Now Is An Acceptable (and Possibly the Only) Time for the Democrats to Be Suckers

[Note to readers: My most recent Verdict column, "Another Attempt to Find Optimism in American Politics," was published yesterday.  My column today here on Dorf on Law addresses a different topic, but I do hope that many of you will read the Verdict piece as well.]

by Neil H. Buchanan

The indispensable website (which just helped me replace the word essential with indispensable) offers the following synonyms for the word "sucker": chump, dupe, fool, gull, patsy, sap, stooge.  In turn, the entry for "patsy" includes (among others): doormat, sitting duck, pushover, sap, schmuck, and easy mark.

Last week, The New York Times published an op-ed by Columbia Law professor Tim Wu with the wonderful title: "Quantifying Liberal Suckerdom."  The piece summarizes an interesting little study by Wu's Columbia colleague Kristen Underhill and two co-authors that attempts to measure whether and how much liberals are pushovers, saps, dupes, fools, and easy marks.

The study is of a type now popular in the academic literature that tries to extract information from an unlikely angle and then run with the results.  Here, the claim is that conservatives in Congress outright reject liberal policies whereas liberals accept conservative policies so long as there is a sunset, i.e., the law includes an expiration date.  The difference between those two approaches, apparently, is the difference between being shrewd and being a sucker.

Probably the most well known example of a law with a sunset provision is the Economic Growth And Tax Relief Reconciliation Act 2001, which (with a 2003 add-on) became known as the Bush Tax Cuts.  Similarly, the non-business reductions in the highly regressive 2017 Trump/Republican tax cut bills are sunsetted in 2025, turning a bill that was already stroking the rich to an extraordinary degree into even more of an exercise in Reverse Robin Hood politics half of a decade from now.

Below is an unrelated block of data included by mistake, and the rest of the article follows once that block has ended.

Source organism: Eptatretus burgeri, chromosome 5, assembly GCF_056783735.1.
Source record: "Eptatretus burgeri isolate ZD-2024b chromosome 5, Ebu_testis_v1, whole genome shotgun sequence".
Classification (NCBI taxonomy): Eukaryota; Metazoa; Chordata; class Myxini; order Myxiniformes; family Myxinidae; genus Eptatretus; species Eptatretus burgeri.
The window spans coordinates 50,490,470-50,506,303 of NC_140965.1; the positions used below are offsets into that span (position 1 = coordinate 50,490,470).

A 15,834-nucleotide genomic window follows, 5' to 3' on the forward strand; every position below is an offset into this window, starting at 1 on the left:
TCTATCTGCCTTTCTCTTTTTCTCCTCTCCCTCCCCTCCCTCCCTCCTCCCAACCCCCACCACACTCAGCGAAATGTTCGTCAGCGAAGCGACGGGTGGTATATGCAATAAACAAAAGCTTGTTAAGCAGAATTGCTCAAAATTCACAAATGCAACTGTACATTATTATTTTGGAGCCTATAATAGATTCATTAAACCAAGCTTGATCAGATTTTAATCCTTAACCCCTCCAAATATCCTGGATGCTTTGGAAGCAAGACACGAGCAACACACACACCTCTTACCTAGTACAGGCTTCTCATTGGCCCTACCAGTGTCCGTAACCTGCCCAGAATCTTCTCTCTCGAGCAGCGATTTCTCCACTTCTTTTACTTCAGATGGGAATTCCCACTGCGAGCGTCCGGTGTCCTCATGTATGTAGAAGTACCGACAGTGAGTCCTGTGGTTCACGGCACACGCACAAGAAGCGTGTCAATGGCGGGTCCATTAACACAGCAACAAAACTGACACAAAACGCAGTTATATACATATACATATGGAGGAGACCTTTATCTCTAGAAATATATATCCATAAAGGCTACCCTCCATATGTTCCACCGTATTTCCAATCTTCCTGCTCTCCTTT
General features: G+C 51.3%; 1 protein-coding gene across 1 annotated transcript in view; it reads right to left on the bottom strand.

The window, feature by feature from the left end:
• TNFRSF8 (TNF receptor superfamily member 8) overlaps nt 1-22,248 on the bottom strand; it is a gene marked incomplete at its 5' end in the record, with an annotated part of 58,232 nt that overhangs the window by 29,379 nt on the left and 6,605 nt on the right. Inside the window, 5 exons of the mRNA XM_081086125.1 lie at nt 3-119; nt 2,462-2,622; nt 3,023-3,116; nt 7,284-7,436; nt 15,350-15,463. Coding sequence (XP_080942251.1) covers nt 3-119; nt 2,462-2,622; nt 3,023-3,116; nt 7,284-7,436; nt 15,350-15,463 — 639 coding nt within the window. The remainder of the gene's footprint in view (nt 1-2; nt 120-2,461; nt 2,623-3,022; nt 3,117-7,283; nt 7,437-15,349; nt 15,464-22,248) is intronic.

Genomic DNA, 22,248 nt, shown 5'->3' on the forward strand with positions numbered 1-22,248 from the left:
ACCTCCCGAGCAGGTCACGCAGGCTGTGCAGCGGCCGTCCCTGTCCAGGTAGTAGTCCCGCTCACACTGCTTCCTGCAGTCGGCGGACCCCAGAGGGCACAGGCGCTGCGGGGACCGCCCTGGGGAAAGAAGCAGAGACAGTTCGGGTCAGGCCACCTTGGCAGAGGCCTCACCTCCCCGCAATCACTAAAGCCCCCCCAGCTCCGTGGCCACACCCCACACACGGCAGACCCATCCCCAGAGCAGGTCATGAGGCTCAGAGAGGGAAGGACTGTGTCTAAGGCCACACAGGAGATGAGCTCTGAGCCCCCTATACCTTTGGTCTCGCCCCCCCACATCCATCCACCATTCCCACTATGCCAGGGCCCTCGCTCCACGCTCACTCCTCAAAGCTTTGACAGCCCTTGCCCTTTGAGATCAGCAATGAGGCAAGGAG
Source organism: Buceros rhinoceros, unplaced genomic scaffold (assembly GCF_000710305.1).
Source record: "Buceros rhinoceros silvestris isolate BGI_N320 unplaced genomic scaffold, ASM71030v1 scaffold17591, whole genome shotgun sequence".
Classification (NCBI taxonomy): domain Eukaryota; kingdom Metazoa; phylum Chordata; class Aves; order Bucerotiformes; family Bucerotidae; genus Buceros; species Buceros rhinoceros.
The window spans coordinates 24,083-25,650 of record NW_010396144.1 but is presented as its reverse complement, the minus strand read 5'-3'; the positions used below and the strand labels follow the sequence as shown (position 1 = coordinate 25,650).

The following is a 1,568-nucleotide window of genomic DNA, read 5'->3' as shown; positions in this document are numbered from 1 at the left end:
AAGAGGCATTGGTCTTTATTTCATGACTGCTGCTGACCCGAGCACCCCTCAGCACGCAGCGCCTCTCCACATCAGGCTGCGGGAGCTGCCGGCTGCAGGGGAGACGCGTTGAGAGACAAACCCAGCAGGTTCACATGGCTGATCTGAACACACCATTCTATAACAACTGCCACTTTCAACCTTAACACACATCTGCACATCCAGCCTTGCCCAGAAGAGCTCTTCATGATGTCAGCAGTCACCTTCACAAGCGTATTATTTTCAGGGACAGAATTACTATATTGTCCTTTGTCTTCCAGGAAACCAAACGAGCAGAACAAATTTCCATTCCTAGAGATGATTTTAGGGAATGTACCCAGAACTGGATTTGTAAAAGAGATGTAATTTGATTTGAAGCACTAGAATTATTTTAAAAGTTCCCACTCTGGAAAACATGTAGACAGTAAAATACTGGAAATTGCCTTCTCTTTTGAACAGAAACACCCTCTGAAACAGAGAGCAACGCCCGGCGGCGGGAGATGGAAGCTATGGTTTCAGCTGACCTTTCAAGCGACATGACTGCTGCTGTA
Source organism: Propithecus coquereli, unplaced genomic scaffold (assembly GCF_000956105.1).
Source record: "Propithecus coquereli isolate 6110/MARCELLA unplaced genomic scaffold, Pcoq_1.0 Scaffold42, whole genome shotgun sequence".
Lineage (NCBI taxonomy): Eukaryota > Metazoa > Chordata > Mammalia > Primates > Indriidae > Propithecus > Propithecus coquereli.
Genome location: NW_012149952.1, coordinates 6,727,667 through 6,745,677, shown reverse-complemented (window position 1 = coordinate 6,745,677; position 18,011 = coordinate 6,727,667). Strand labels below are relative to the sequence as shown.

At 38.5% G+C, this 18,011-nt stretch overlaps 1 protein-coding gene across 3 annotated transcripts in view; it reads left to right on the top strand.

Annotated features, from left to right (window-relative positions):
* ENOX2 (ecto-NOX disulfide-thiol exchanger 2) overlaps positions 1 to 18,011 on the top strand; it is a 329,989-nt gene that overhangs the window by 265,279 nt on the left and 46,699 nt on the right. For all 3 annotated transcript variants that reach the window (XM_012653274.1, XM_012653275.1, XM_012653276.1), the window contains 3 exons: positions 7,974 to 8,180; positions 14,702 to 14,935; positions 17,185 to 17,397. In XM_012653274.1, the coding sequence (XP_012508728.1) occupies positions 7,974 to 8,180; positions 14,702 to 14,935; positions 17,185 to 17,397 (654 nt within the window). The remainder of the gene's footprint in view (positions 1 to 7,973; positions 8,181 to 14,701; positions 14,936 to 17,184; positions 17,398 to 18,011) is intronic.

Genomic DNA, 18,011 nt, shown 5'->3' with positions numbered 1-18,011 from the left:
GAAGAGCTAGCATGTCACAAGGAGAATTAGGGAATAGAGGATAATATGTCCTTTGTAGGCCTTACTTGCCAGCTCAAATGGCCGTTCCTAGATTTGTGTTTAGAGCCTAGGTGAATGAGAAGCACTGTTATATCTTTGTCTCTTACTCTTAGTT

As someone who has been bemoaning liberals' patsy-hood for years, I admit that my attraction to Wu's article (and the study that he cites) might reek of confirmation bias.  I am dubious about the study's reasoning, however, even though I am absolutely sure that Democrats too often allow themselves to be played for dupes.

At the end of this column, I will compare what Democrats are doing with respect to the COVID-19 situation with what Republicans would be doing if the roles were reversed.  But first, it is helpful to think in some depth about political suckerdom.

I am skeptical of the motivating hypothesis of the Underhill article, which essentially assumes that agreeing to sunsets is per se evidence of weakness.  This does have a certain intuitive appeal: Republicans say "Never!" while Democrats say "Let's give it a chance and revisit the question with more evidence."  That sounds like ideologues versus technocrats, but so what?  Is it actually foolish to allow time-limited experiments in policies that one dislikes?

Well, it all depends on the alternatives.  If liberals do not like the Bush tax cuts but do not have the votes to outright block them, then what is their best play?  They could pull in some "yes to permanent change" votes by saying, "Hey, what if this turns out badly?  You know how difficult it is to affirmatively repeal laws that have no sunset, so let's make sure that this is not automatically renewed and requires action by a future Congress to allow it to continue."